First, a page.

The Man Who Supercharged Bond: The Extraordinary Story of Charles Amherst Villiers
by Paul Kenny
The Bond in the title is “Bond, James Bond”, created by Ian Fleming who was a friend of Amherst Villiers (pronounced Villers). Naturally, Fleming chose a Villiers-supercharged W.O. Bentley for Bond in his book Casino Royale that was later made into the iconic film of the same name. Given this and other connections it is indeed exactly as Lord Montagu writes in his Foreword, an “overdue account of an extraordinary man.” You can say that again.
Villiers (1900–91) was born to parents of an aristocratic and upper class background with a connection to Winston Churchill. He was educated at the famous Oundle School (where he met Raymond Mays) and Cambridge University which he left before taking his degree. His engineering endeavors grew at both establishments. From this point and for many years Mays and Villiers teamed up to create legendary racing and sprint cars which enabled Mays to build up a sparkling series of record runs at Shelsley Walsh, Brooklands, and elsewhere. The Hillman “Quicksilver”, Bugattis “Cordon Bleu” and “Cordon Rouge”, A.C., and then Villiers’ first supercharging project the Vauxhall “Villiers”, are in the annals. Villiers’ work on the Bugattis attracted Ettoré himself and Villiers spent some time under Le Patron’s guidance at Molsheim.
Various paid jobs at engineering companies in England and on the Continent came and went—Villiers never stuck around for long. He described himself as “a projects man” and one of his projects was designing Malcolm Campbell’s “Bluebird” land speed record car. His input into the car remained after many changes by later designers but Villiers left in a cloud, an early instance of the characteristic that denied him lasting success (fame he gained aplenty): an inability to practice just a little humility and thus work more smoothly alongside other people.
There followed the legendary Blower Bentleys for privateer racer Sir Henry “Tim” Birkin, the subsequent dispute with Bentley Motors over recognition of Villiers’ input, and then his new career in aeronautical engineering (he was also a pilot) designing power plants and later a double-decker transatlantic airliner. At the end of World War Two he was in the US and embarked on a lengthy period in the aeronautical and rocketry industries there. Multi-talented, he mastered classical painting well enough to turn it into another career. Returning to England in 1960 he was soon studying under the famous painter Pietro Annigoni. Villiers’ portraits of Ian Fleming, racing driver Graham Hill, and Pope John Paul II brought him almost instant fame. Then he returned to motor racing by working for BRM as a consultant engineer, a further stint in the US with Douglas Aircraft on space missions and then finally permanent life in England. Still he wasn’t done—he designed a turbocharged conversion of a Rolls-Royce Phantom III (chassis 3AZ138, with a new body similar to the one he fitted to the ex-Capt. Kruse Phantom I in 1932 when Villiers’ himself owned it) and unwittingly laid the groundwork for a bitter dispute with Rolls-Royce Motors who were to complete the car.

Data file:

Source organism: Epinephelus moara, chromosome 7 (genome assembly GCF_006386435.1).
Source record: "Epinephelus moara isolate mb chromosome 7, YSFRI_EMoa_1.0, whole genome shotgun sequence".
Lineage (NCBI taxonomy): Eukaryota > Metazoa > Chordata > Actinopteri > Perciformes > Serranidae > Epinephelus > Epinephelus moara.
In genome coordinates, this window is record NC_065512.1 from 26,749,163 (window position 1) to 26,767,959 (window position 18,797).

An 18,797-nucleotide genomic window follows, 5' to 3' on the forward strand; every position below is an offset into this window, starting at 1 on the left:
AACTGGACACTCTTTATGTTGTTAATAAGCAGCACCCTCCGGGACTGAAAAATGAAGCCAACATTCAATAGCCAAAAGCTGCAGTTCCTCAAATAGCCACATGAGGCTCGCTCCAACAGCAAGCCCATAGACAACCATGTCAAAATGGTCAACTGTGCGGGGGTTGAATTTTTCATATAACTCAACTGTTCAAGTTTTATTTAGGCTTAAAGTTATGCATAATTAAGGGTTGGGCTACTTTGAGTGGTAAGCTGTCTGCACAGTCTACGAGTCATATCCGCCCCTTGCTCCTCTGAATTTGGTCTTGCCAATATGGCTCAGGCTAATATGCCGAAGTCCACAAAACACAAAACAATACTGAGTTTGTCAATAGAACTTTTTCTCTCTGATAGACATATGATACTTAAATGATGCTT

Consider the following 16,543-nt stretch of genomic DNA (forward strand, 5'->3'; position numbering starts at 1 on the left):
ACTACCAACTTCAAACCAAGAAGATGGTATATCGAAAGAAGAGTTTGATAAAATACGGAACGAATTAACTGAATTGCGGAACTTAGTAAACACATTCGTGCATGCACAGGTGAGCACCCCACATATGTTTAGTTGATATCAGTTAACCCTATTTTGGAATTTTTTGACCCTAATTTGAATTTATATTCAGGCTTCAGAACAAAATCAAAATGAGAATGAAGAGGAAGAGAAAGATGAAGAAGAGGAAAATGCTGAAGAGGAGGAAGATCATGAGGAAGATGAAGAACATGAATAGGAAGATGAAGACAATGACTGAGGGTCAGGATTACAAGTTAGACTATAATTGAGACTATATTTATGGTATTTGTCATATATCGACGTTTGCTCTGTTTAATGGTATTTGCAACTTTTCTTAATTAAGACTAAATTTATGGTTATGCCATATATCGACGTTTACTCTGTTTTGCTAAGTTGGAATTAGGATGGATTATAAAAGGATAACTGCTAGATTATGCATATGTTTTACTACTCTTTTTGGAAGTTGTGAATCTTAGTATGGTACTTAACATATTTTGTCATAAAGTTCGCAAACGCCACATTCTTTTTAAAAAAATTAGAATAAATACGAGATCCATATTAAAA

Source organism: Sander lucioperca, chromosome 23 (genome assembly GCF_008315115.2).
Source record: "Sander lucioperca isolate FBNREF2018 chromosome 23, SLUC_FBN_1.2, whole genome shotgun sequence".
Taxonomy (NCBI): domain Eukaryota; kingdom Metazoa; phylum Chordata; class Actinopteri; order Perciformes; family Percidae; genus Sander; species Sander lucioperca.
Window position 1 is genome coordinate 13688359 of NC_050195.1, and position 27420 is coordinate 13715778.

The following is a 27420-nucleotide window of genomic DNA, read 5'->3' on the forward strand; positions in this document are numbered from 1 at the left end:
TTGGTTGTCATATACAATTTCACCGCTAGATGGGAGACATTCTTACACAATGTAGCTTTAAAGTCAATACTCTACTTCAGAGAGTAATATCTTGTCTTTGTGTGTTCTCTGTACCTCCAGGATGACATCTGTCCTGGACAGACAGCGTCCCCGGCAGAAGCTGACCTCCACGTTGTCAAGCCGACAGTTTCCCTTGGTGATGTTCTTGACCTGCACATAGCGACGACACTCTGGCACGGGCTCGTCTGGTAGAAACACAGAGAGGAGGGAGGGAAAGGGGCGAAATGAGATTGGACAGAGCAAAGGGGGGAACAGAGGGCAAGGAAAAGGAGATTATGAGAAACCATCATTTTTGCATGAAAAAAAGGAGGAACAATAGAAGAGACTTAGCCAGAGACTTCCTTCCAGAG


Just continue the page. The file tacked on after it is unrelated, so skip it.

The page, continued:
You couldn’t make up the incredible strands in Villiers’ life and the sheer range of his mental abilities. Paul Kenny, a lifelong motor racing enthusiast who became interested in Villiers after seeing his paintings of Hill and Fleming in London’s national Portrait Gallery and only then learned of Villier’s engineering work, has written a really wonderful story, both comprehensive and clear, setting a pace that Villiers’ life demanded. Whilst broadly chronological, chapters on themes in Villiers’ life allow the author to straddle periods. His mastery of the material is total. Most of us would be dazzled by Villiers’ accomplishments, and rightly so. Kenny tries to unravel the psychological complications that prevented Villiers’ having the complete success he was capable of, and ends with a very fair tribute to a remarkable man.
The photos, all but a few b/w, are bundled into two sections (a typical Haynes treatment); there are extensive notes and sources and a deep bibliography as well as a satisfyingly detailed index. An added bonus for those who wish to avail themselves; personally dedicated copies of this book are available for £34 directly from the author in the UK who can be contacted by sending an e-mail to email@example.com.
Copyright 2009 (speedreaders.info) Edited and adapted with permission from review by Tom Clarke, originally published in the November/December 2009 issue of The Flying Lady, the periodical of the Rolls-Royce Owners Club (RROC/USA)
(Reviewer Clarke, a recognized Rolls-Royce scholar, has himself authored several books and countless articles along with providing help and guidance on other book projects.)
This sounds very interesting. The Bentley angle, especially.